I have this theory: we all have a “BS” meter built deep in our souls. Think of a gauge with a needle that swings on one end from
a slice of baloney
to the other end
with a pile of manure
As we go through life, this natural inborn gauge (our innate trust) swings from “not going there (manure pile)” to “might give that some consideration (baloney is edible, after all).”
You are going to hear me reference my BS meter theory from time to time. I generally will state to the effect “smelling some baloney” (might be possible/worth consideration) to “stepping in manure” (don’t give it a second thought, not worth your time, general Texas malarkey)
I figured I might as well get this phraseology out there. Cancer patients (and their poor blessed families) get bombarded with every form of cure for cancer. Hey Robert, you should try standing under power lines, drink spring water from Turner Falls, or watch grade B science fiction on an old Zenith TV. Oh my word, you would not believe all the things I am hearing.
I went through this once already in 2008. I get told of religious everything, physical something, and general nonsense nothing. And that’s no bull.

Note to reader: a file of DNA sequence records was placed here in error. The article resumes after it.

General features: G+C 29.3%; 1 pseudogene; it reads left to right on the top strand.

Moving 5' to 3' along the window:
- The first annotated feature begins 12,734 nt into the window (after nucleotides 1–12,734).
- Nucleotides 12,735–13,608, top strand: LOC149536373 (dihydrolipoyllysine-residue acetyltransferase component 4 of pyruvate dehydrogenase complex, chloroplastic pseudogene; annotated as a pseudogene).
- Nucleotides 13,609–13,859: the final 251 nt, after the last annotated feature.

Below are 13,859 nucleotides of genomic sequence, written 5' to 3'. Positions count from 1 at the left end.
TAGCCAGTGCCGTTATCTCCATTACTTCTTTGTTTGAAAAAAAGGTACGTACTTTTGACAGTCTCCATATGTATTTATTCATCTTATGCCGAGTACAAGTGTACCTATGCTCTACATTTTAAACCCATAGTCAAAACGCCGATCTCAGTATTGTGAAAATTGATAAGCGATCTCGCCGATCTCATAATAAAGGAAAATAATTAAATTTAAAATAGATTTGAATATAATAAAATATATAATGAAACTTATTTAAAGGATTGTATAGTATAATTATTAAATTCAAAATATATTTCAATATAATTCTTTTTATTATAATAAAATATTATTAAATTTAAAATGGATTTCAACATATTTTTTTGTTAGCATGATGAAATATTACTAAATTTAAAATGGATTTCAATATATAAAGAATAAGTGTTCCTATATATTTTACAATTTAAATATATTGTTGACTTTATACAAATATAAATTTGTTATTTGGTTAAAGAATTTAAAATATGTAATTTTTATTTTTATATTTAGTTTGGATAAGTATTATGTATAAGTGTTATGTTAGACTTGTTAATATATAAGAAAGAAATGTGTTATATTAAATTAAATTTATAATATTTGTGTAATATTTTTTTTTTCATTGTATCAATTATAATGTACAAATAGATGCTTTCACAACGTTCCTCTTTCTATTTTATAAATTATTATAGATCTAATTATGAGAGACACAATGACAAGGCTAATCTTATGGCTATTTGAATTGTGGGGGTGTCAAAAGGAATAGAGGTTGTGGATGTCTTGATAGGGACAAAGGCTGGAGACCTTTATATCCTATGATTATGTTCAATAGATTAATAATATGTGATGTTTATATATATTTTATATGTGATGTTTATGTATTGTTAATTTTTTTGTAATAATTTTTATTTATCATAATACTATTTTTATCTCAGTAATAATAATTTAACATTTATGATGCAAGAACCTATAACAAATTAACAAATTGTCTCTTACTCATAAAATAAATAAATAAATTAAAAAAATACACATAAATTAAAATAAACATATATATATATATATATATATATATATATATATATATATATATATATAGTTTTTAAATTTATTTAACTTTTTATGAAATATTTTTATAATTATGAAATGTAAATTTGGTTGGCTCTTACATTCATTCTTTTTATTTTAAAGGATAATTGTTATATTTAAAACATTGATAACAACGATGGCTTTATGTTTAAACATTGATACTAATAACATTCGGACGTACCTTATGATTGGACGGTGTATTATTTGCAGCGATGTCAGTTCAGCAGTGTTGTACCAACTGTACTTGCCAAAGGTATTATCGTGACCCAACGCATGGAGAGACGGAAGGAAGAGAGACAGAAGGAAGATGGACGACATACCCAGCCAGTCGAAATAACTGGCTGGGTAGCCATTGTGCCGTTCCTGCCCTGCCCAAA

Not only do cancer patients go through the rigors of medicine for healing, we endure the pressures of people’s good intentions with their often not so gentle prescriptions for cures, as if their zeal will convince me to change course.
And it is all a conspiracy as to why their product/belief/whatever isn’t being propagated at the local 7-eleven. For free. Conspiracy I tell you! Cover up! Cheap or free is the most common reason I hear for why their answer for cancer is not promoted openly. It’s too simple, not able to be controlled, too readily available, yet not prescribed by those in systems of medicine because no one can control it or make money off of it. Or some pile like that.
I may not tell you where my meter lands with your suggestions, but I do feel the needle swing in my heart with each email, conversation, and video.
You want to know something even more mind blowing than receiving daily suggestions on what might work to cure cancer? Some of these suggestions might even be wrapped in a slice of baloney to chew on. And that’s no bull.
(picture taken this May on the corner of a San Antonio Street)